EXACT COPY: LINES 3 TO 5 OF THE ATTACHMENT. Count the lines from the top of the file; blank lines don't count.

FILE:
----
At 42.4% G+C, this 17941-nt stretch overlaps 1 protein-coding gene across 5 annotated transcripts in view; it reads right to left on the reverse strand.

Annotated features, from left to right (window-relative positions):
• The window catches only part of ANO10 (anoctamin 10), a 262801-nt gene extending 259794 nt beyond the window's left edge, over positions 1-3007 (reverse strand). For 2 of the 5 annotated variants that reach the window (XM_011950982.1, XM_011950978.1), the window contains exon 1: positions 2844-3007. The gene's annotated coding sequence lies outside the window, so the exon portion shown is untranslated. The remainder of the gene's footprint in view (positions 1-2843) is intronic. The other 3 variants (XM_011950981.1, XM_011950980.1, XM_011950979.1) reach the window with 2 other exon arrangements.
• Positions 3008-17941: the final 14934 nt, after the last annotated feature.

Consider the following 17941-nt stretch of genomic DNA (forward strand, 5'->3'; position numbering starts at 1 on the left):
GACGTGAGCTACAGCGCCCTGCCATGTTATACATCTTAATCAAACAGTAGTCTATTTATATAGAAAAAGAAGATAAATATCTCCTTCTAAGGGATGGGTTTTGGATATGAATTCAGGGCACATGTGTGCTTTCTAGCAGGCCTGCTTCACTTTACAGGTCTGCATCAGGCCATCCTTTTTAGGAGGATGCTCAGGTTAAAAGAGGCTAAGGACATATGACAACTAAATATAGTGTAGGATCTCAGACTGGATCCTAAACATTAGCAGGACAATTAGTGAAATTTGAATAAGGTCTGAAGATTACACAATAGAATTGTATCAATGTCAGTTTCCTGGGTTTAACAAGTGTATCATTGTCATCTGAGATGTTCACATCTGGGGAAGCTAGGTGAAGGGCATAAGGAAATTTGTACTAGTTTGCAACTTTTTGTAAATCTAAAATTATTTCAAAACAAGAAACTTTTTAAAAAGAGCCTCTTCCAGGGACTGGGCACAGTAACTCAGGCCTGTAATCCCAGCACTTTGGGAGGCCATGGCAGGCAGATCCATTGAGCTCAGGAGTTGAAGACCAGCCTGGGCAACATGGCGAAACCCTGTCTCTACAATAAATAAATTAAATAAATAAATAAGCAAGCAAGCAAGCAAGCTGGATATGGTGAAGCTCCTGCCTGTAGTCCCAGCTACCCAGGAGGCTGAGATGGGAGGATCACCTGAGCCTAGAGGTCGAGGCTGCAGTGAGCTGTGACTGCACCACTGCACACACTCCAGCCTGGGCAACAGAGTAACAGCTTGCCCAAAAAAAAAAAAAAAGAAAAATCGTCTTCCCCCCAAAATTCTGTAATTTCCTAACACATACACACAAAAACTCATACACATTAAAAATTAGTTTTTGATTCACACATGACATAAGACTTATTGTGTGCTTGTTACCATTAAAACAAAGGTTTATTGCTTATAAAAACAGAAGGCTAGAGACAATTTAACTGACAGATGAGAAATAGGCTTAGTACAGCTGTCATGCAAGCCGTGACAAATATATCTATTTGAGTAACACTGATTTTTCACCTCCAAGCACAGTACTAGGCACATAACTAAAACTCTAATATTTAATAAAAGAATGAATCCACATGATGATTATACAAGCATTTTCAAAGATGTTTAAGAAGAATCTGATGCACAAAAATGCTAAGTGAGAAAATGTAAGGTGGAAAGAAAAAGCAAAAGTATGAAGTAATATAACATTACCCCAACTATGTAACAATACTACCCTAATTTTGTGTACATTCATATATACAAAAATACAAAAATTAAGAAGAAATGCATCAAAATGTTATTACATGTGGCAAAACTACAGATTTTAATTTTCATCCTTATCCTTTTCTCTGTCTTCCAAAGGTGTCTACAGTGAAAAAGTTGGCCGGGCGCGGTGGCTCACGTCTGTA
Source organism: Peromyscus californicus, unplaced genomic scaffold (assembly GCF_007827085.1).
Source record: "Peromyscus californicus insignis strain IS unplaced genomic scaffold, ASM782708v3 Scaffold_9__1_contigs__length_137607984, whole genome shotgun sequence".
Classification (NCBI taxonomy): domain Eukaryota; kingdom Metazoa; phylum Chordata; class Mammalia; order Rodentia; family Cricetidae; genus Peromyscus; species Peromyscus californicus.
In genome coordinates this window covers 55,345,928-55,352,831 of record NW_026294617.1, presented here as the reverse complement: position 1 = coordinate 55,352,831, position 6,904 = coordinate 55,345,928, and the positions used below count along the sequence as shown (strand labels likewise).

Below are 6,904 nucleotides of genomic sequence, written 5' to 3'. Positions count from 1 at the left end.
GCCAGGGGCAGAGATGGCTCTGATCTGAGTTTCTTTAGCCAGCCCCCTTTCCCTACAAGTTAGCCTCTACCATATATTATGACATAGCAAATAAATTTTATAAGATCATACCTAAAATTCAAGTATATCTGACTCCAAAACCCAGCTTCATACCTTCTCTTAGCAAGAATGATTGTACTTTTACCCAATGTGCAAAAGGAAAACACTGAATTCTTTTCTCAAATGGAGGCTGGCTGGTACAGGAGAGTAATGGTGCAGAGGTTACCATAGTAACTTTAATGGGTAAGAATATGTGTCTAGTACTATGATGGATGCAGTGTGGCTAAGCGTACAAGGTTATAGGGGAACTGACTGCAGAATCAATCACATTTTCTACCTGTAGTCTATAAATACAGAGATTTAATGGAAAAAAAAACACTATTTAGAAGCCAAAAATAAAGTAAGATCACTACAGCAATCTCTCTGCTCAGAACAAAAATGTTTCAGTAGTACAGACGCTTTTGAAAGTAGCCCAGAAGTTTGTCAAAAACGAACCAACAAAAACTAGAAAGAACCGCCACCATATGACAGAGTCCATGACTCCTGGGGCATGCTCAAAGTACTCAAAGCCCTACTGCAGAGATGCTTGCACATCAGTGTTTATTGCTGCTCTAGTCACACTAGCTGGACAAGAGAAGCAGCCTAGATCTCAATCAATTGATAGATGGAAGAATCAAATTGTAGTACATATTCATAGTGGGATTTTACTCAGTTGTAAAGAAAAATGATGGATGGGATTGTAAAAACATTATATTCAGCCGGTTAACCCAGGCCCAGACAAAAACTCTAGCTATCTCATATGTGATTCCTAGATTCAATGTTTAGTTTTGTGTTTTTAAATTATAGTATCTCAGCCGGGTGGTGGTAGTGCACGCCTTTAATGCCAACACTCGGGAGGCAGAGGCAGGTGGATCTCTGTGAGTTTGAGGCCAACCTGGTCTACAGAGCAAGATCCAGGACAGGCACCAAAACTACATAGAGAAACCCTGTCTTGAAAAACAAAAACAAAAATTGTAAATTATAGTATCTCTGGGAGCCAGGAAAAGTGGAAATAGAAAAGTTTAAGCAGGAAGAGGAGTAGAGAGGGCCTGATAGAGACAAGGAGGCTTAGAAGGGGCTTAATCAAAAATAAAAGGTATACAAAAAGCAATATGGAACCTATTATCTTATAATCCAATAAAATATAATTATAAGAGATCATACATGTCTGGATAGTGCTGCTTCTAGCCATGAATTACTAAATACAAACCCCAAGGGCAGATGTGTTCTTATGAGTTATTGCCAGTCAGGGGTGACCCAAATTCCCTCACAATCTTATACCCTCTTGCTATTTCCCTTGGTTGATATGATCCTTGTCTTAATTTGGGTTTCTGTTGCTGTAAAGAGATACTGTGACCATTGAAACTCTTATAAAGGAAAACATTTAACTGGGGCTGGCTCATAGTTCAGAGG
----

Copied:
• The window catches only part of ANO10 (anoctamin 10), a 262801-nt gene extending 259794 nt beyond the window's left edge, over positions 1-3007 (reverse strand). For 2 of the 5 annotated variants that reach the window (XM_011950982.1, XM_011950978.1), the window contains exon 1: positions 2844-3007. The gene's annotated coding sequence lies outside the window, so the exon portion shown is untranslated. The remainder of the gene's footprint in view (positions 1-2843) is intronic. The other 3 variants (XM_011950981.1, XM_011950980.1, XM_011950979.1) reach the window with 2 other exon arrangements.
• Positions 3008-17941: the final 14934 nt, after the last annotated feature.

Consider the following 17941-nt stretch of genomic DNA (forward strand, 5'->3'; position numbering starts at 1 on the left):